Microsoft to buy

September 1, 2008 | 13:03

Tags: #froogle #live #live-search

Companies: #google #microsoft

Microsoft has entered into a deal to buy Greenfield Online, better known as the big corporate behind the price comparison site that always clutters up your search results when looking for an item, for $486 million.

The move is seen by many as an attempt to bolster the Live Search platform since Yahoo snubbed Microsoft's overtures earlier this year – with this deal represented a snip compared to the $47.5 billion the company was prepared to pay for Yahoo.

According to figures obtained by the New York Times, Microsoft's Live Search platform has a scant 2 percent market share here in Europe, with a not-much-better 9 percent worldwide. This compares poorly with Google's 79 percent and 62 percent respectively. Google, of course, has its own shopping comparison engine already in place.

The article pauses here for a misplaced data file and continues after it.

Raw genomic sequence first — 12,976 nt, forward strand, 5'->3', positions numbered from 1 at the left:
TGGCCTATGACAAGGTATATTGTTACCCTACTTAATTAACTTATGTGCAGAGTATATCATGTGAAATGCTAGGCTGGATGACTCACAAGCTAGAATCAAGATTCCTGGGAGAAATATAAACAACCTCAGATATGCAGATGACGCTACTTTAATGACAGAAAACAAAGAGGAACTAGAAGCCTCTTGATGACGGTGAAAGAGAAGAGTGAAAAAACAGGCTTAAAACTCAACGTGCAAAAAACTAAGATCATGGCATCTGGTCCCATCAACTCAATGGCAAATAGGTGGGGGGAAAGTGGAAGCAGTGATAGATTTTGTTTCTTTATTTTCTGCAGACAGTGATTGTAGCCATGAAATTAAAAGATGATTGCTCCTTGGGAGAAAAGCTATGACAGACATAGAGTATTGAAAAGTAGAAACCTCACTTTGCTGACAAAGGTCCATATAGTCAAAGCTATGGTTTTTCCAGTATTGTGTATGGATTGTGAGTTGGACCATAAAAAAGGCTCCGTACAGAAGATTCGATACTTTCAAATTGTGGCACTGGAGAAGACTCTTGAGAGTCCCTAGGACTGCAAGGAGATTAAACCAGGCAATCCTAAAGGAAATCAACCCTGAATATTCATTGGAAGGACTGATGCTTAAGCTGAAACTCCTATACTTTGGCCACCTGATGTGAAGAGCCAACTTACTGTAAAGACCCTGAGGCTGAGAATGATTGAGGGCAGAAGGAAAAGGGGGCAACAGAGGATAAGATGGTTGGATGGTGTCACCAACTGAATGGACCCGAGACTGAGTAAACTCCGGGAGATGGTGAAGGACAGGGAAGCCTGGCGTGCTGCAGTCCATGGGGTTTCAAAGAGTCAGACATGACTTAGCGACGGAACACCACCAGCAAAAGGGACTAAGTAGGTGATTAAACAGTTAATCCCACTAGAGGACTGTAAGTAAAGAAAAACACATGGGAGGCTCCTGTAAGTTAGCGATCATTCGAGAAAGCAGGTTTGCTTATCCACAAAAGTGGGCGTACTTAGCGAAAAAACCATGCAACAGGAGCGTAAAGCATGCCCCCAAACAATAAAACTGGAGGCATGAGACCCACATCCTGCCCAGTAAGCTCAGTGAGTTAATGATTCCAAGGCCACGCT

The vice president for Windows and online services at Microsoft, Tami Reller, said of the deal that the “passionate consumer community based on intuitive technology and extensive merchant relationships” at should help to “delivery incremental benefit to the Microsoft Live Search Platform.

The giant of Redmond won't be keeping all of Greenfield for itself, however – besides the technologies and content behind, Greenfield also is responsible for a consumer survey service which Microsoft can't find a use for. Accordingly, this part of the company will be sold to what the NYT describes as “an unnamed financial buyer.”

The deal is set to close in the fourth quarter of this year, but the question is: will the integration of a shopping comparison engine into Live Search be enough to take on the might of Google? Share your thoughts over in the forums.
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